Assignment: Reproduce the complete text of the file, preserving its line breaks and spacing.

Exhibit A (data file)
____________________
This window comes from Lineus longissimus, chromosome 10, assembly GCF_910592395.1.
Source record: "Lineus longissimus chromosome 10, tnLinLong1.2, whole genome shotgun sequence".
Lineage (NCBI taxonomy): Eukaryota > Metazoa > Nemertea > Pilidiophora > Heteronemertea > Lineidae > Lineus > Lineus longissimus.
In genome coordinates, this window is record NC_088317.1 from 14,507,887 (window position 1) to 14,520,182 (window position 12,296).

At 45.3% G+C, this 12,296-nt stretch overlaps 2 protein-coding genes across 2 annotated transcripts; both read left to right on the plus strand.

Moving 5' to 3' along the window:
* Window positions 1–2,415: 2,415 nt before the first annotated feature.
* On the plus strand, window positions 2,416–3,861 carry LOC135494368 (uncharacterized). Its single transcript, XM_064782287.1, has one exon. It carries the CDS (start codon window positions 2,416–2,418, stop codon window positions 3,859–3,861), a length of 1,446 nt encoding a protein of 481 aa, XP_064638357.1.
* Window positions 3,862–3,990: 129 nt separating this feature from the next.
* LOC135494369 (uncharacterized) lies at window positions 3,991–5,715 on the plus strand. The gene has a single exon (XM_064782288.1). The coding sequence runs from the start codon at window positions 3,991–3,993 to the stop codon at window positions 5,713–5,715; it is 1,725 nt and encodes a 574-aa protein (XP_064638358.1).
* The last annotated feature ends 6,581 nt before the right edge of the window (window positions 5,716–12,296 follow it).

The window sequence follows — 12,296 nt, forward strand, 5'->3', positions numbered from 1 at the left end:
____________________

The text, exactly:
This window comes from Lineus longissimus, chromosome 10, assembly GCF_910592395.1.
Source record: "Lineus longissimus chromosome 10, tnLinLong1.2, whole genome shotgun sequence".
Lineage (NCBI taxonomy): Eukaryota > Metazoa > Nemertea > Pilidiophora > Heteronemertea > Lineidae > Lineus > Lineus longissimus.
In genome coordinates, this window is record NC_088317.1 from 14,507,887 (window position 1) to 14,520,182 (window position 12,296).

At 45.3% G+C, this 12,296-nt stretch overlaps 2 protein-coding genes across 2 annotated transcripts; both read left to right on the plus strand.

Moving 5' to 3' along the window:
* Window positions 1–2,415: 2,415 nt before the first annotated feature.
* On the plus strand, window positions 2,416–3,861 carry LOC135494368 (uncharacterized). Its single transcript, XM_064782287.1, has one exon. It carries the CDS (start codon window positions 2,416–2,418, stop codon window positions 3,859–3,861), a length of 1,446 nt encoding a protein of 481 aa, XP_064638357.1.
* Window positions 3,862–3,990: 129 nt separating this feature from the next.
* LOC135494369 (uncharacterized) lies at window positions 3,991–5,715 on the plus strand. The gene has a single exon (XM_064782288.1). The coding sequence runs from the start codon at window positions 3,991–3,993 to the stop codon at window positions 5,713–5,715; it is 1,725 nt and encodes a 574-aa protein (XP_064638358.1).
* The last annotated feature ends 6,581 nt before the right edge of the window (window positions 5,716–12,296 follow it).

The window sequence follows — 12,296 nt, forward strand, 5'->3', positions numbered from 1 at the left end: